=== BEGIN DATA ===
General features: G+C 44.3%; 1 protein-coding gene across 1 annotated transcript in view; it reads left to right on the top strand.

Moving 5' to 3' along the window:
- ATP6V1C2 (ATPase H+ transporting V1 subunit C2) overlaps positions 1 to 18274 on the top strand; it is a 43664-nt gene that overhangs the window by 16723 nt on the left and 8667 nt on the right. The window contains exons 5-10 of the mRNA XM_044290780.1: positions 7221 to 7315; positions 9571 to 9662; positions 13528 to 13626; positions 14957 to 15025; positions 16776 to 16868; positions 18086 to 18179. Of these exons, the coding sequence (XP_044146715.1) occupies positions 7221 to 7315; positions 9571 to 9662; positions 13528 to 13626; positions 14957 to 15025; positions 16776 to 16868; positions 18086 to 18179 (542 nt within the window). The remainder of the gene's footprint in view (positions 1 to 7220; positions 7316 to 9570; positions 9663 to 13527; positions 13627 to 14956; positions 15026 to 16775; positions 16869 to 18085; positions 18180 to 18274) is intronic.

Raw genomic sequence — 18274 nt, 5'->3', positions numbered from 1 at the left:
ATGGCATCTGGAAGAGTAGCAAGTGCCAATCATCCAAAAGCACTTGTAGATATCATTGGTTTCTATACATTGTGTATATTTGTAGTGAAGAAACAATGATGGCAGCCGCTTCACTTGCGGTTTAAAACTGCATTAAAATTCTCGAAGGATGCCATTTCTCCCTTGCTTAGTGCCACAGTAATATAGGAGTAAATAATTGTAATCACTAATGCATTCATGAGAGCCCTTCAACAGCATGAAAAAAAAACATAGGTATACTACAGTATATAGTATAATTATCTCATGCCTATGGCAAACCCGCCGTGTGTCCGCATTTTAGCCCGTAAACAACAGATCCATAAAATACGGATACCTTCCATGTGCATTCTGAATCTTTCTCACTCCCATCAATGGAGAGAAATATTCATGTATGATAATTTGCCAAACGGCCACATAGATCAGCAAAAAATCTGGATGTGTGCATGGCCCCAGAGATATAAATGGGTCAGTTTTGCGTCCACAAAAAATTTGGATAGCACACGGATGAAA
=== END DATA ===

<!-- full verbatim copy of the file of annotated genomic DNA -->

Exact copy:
General features: G+C 44.3%; 1 protein-coding gene across 1 annotated transcript in view; it reads left to right on the top strand.

Moving 5' to 3' along the window:
- ATP6V1C2 (ATPase H+ transporting V1 subunit C2) overlaps positions 1 to 18274 on the top strand; it is a 43664-nt gene that overhangs the window by 16723 nt on the left and 8667 nt on the right. The window contains exons 5-10 of the mRNA XM_044290780.1: positions 7221 to 7315; positions 9571 to 9662; positions 13528 to 13626; positions 14957 to 15025; positions 16776 to 16868; positions 18086 to 18179. Of these exons, the coding sequence (XP_044146715.1) occupies positions 7221 to 7315; positions 9571 to 9662; positions 13528 to 13626; positions 14957 to 15025; positions 16776 to 16868; positions 18086 to 18179 (542 nt within the window). The remainder of the gene's footprint in view (positions 1 to 7220; positions 7316 to 9570; positions 9663 to 13527; positions 13627 to 14956; positions 15026 to 16775; positions 16869 to 18085; positions 18180 to 18274) is intronic.

Raw genomic sequence — 18274 nt, 5'->3', positions numbered from 1 at the left:
ATGGCATCTGGAAGAGTAGCAAGTGCCAATCATCCAAAAGCACTTGTAGATATCATTGGTTTCTATACATTGTGTATATTTGTAGTGAAGAAACAATGATGGCAGCCGCTTCACTTGCGGTTTAAAACTGCATTAAAATTCTCGAAGGATGCCATTTCTCCCTTGCTTAGTGCCACAGTAATATAGGAGTAAATAATTGTAATCACTAATGCATTCATGAGAGCCCTTCAACAGCATGAAAAAAAAACATAGGTATACTACAGTATATAGTATAATTATCTCATGCCTATGGCAAACCCGCCGTGTGTCCGCATTTTAGCCCGTAAACAACAGATCCATAAAATACGGATACCTTCCATGTGCATTCTGAATCTTTCTCACTCCCATCAATGGAGAGAAATATTCATGTATGATAATTTGCCAAACGGCCACATAGATCAGCAAAAAATCTGGATGTGTGCATGGCCCCAGAGATATAAATGGGTCAGTTTTGCGTCCACAAAAAATTTGGATAGCACACGGATGAAA